MSA helps organisations make fast, positive improvements in staff performance using online assessment tools. Performance First is a specialist consultancy based in London that focuses on delivering performance improvements to its clients. Together, the companies look forward to helping Sporting Equals maximise its performance as an organisation, and ultimately, the clubs that the charity benefits across England.

Massey explained, “MSA is thrilled to be working with Sporting Equals. Their work with governing bodies of sporting agencies is making great strides to promote racial equality, and we think that our online tools and support can help them build on their impressive results.” MSA will announce further charity partnerships in the weeks and months ahead.

There is still time to benefit from one month of free online utilities and support services offered by MSA and its training associates. Charities wishing to take part in MSA Interactive’s 2007 Initiative are encouraged to contact Vandy Massey, either by email, on, or by post, at MSA Interactive, PO Box 972, Whittlesford, Cambridge CB2 4WQ.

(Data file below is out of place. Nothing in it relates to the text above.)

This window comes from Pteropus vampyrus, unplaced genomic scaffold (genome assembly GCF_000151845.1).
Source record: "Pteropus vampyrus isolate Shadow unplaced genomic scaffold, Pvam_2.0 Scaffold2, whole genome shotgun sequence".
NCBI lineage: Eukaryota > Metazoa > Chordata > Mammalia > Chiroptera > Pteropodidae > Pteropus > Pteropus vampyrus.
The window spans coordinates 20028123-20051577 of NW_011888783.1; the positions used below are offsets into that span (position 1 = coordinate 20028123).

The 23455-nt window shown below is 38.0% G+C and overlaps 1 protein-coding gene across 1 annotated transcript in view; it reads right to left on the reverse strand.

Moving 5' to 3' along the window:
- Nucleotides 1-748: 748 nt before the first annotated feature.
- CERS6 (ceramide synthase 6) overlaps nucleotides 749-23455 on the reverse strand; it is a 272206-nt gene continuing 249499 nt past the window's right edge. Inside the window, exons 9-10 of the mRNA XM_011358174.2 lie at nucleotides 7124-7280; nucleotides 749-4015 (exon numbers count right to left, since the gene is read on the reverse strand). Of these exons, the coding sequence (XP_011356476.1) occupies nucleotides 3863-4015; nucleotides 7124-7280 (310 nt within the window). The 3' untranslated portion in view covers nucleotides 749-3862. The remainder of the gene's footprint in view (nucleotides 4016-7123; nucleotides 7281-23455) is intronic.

Do let us know if you would like to take part in this project.

The Gift of Effective Feedback Part 2

Recently, I wrote about how seasonal ‘giving’ relates to an important gift that that we can make part of our day-to-day lives – effective feedback – and invited you to share your experiences. I’d like to thank everyone who sent in responses, and pass on some tips.

The first reply that caught my eye was from Shamus Doherty, who gives us all a reminder that feedback is a two-way street: "When giving feedback make sure the other party is willing to listen, otherwise there could be tears at bedtime." Good point, Shamus! Even feedback delivered with the best intentions can be counterproductive if given at the wrong time. But remember that uncomfortable, or even unwanted, feedback can be some of the most useful. As Binh Zientek writes: "Painful as feedback can be at times, I have always tried to listen to constructive ones and have always improved personally and professionally because of them. I also thank the other person for their feedback."

A formal feedback exercise can help take some of the pressure out the exercise, but it still requires some thought to get the most out of it. If you’ve been invited to give feedback, either in person or as part of a formal process (for example an appraisal or a 360 review), here are a few tips:

  • Give clear, honest feedback – comment on aspects of specific behaviour. Often the person requesting feedback is not aware of how their behaviour affects others. You may be able to highlight and reinforce certain positive and helpful characteristics. Equally, your feedback may clarify the reasons why it would be a good idea for them to make some changes.
  • Be constructive – it isn’t helpful to comment on things they cannot change, or to write feedback in a thoughtless way. If carelessly worded, at best, your comments could be dismissed – at worst, they may be damaging.